Archive for the ‘Life As She Is’ Category

‘May I Suggest . . .’

Friday, January 27th, 2017

I’m battling another bit of cold/sinus crap, the Texas Gal and I are dealing with some impending changes in our health insurance, and I’m keeping up perhaps a bit too obsessively with the news coming from Washington, D.C.

So I’ve not been in the best frame of mind this week. And that’s why it was pleasant on Wednesday evening to get together with a few of the other musicians from our Unitarian-Universalist Fellowship to plan our musical offerings for the next few weeks.

We try to do that on a regular basis, but things got a bit stretched in December, what with holiday activities, so we were pretty much scrambling week-to-week as we put together the music since January began. So it was good to put a little bit of order in place, and it was good – as it always is – to work on some music for the next few weeks.

One of the tunes we’re planning to do in a couple weeks comes from a folkish trio of women who call themselves Red Molly. The trio – Laurie MacAllister, Abbie Gardner and Molly Venter – released five studio albums, a live album and an EP between 2005 and 2014. Since then, they’ve been on what they call a hiatus, working on solo projects.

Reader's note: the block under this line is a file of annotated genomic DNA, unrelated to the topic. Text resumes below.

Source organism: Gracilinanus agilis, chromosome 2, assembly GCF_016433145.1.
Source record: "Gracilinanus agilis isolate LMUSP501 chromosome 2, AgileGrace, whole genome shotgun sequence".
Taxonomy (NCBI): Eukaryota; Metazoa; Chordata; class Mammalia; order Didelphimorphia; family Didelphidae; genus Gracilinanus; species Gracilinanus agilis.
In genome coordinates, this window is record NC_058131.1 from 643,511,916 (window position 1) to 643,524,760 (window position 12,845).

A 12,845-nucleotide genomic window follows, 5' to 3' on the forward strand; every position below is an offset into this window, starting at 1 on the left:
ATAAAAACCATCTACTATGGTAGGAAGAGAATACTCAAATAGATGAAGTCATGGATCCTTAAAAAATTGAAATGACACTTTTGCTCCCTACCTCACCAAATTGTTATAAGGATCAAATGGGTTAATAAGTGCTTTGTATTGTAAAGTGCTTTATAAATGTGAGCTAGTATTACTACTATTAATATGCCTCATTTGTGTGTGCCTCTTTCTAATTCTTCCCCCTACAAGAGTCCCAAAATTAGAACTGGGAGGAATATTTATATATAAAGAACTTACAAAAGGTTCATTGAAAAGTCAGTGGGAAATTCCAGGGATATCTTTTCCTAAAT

The tune – “May I Suggest” – might seem out of touch with the way these times seem to be flowing, but I think that along with being concerned about that flow, we also need, more than ever, to be aware of the good things that still fill our lives from day to day. And Red Molly’s “May I Suggest” might help folks do that. I know it does for me.

It’s from the trio’s 2008 album Love and Other Tragedies.

‘The Door Is Open . . .’

Tuesday, January 24th, 2017

Having dabbled in early 1972 for a Saturday Single last weekend, I began running through my head what I was doing at the time, about midway through my second quarter of classes at St. Cloud State. And I hit a blank spot.

It’s not a huge blank spot, but I do not recall a couple of the courses I took that quarter. I know I took a general ed math class, because I sat next to a guy named Jerry, and sometime in January, he gave me his copy of the Beatles’ Rubber Soul.

I know I took a one-credit practicum at the college radio station, because I remember a fair amount of stuff from the studios of KVSC-FM. Like other staffers, I’d spend my hours between classes there. We’d laze in the lounge, talking about pretty much anything in the world as we listened to the sounds of album rock coming from Studio B while the station’s signal sent classical music over the air from Studio A.